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Disney's 'A Wrinkle in Time' captures just enough of Madeleine L'Engle's unruly magic

Anthony Ha

 A Wrinkle in Time was one of my favorite books as a kid. I read it over and over, then tracked down the sequels and gobbled up many more of Madeleine L'Engle's fantasy- and science fiction-tinged novels for young adults.

But I hadn't touched it in more than 20 years, maybe closer to 30, when the excitement began to build around a new Disney adaptation directed by Ava Duvernay. A few months ago, I finally returned to the story of Meg Murry and her interplanetary search for her father, a scientist who's disappeared under mysterious circumstances.

What I realized is that A Wrinkle in Time is a very weird book. It combines supernatural fantasy and interstellar travel with a strong dose of L'Engle's Christianity; it treats characters' encounters with strange aliens and their sincere discussions of God's plan for the universe with equal seriousness. And again, this is all in the guise of a novel for children.

Plus, it moves so quickly. The initial scenes, which introduce of Meg and her family, move at a relatively leisurely pace, but once we meet the mysterious visitors Mrs. Whatsit, Mrs. Who and Mrs. Which, and once they've explained how they travel by tesseract, it's only a couple of pages before Meg and her friends are "tessered" beyond the solar system. Then, after just a few more pages of travel and exposition, they arrive on the mysterious planet of Camazotz, where they must enter a sinister, totalitarian society and find Meg's father.

So maybe it's not surprising that more than 50 years passed before the novel was adapted into a big budget feature film, or that critics and audiences seem underwhelmed by the results. How could anyone, particularly someone hoping to sell millions of tickets, successfully capture L'Engle's idiosyncratic vision?

Some of the book's flaws have simply been carried over to the screen — the plotting can feel arbitrary and thin, and the whole thing wraps up rather anticlimactically.

Meanwhile, the adaptation creates problems of its own. For one thing, it may have been inevitable that the film would cut the book's overt Christianity, but without it, the discussion of good and evil feels generic and treacly.

For another, Meg's younger brother Charles Wallace was always going to be a tough sell. But at least in the book, his intelligence seems genuinely unsettling. The movie, on the other hand, transforms him into just another cute prodigy, one whose constant, cheerful explanations had me gritting my teeth.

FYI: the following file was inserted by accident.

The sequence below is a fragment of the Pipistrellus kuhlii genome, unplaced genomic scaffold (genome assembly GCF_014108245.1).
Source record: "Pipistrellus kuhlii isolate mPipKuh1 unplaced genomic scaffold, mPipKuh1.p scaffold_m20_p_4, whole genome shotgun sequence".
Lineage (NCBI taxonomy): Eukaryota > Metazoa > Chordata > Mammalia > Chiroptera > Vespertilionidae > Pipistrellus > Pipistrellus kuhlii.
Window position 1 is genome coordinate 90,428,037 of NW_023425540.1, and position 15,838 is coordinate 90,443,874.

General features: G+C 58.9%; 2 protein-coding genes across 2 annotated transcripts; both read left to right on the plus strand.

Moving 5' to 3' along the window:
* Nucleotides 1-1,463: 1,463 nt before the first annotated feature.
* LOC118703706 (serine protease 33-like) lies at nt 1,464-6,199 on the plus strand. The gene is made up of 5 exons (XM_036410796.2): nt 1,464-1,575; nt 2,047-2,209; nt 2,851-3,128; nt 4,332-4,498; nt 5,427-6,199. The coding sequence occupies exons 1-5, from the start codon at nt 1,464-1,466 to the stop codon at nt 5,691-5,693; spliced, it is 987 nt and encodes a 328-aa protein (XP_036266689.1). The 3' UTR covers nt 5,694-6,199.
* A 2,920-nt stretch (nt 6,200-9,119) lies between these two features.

More broadly, as a reader, especially a young reader, I could swallow most of the book's implausibilities, thanks to L'Engle's simple style — I rarely questioned her narrative choices, just as I wouldn't cross-examine the logic of a bedtime story. But blown up on-screen, with big stars and fancy special effects, it's harder to achieve that suspension of disbelief.

To make matters worse, the elegance of L'Engle's storytelling is sometimes swapped out for conventional Hollywood drama, a change exemplified by the film's explanation of tesseracts — what was an easy-to-follow conversation in the book, complete with unforgettable pen-and-paper diagrams, has become a technobabble-filled PowerPoint presentation at a scientific symposium.

But even though I wanted to like the film more, I still can't write it off completely; I can't deny that Duvernay has made a real attempt to capture the book's strange beauty. In its best moments, the movie's Camzotz is just as eerie as the book's. And while it may seem odd or even laughable to see Oprah towering over the other characters as a giant version of Mrs. Which, or to watch as Reese Witherspoon's Mrs. Whatsit morphs into a enormous, flying vegetable, it's also beautiful, daring and weird in a way that feels true to L'Engle.

And while I assumed that Wrinkle was a story inherently tied to the 1950s, Duvernay's adaptation shows the core narrative to be surprisingly durable and adaptable. L'Engle's (implicitly) white cast of characters and their home in the New England countryside have been replaced by a biracial family (Chris Pine and Gugu Mbatha-Raw play Meg's parents) in 21st century urban America, but somehow, it all still feels like A Wrinkle in Time.

And Meg's pain, her prickly intelligence and her bravery in the face of Camzotz's evil have all made the transition intact. They feel as real, and as resonant, as they did when I first encountered them decades ago.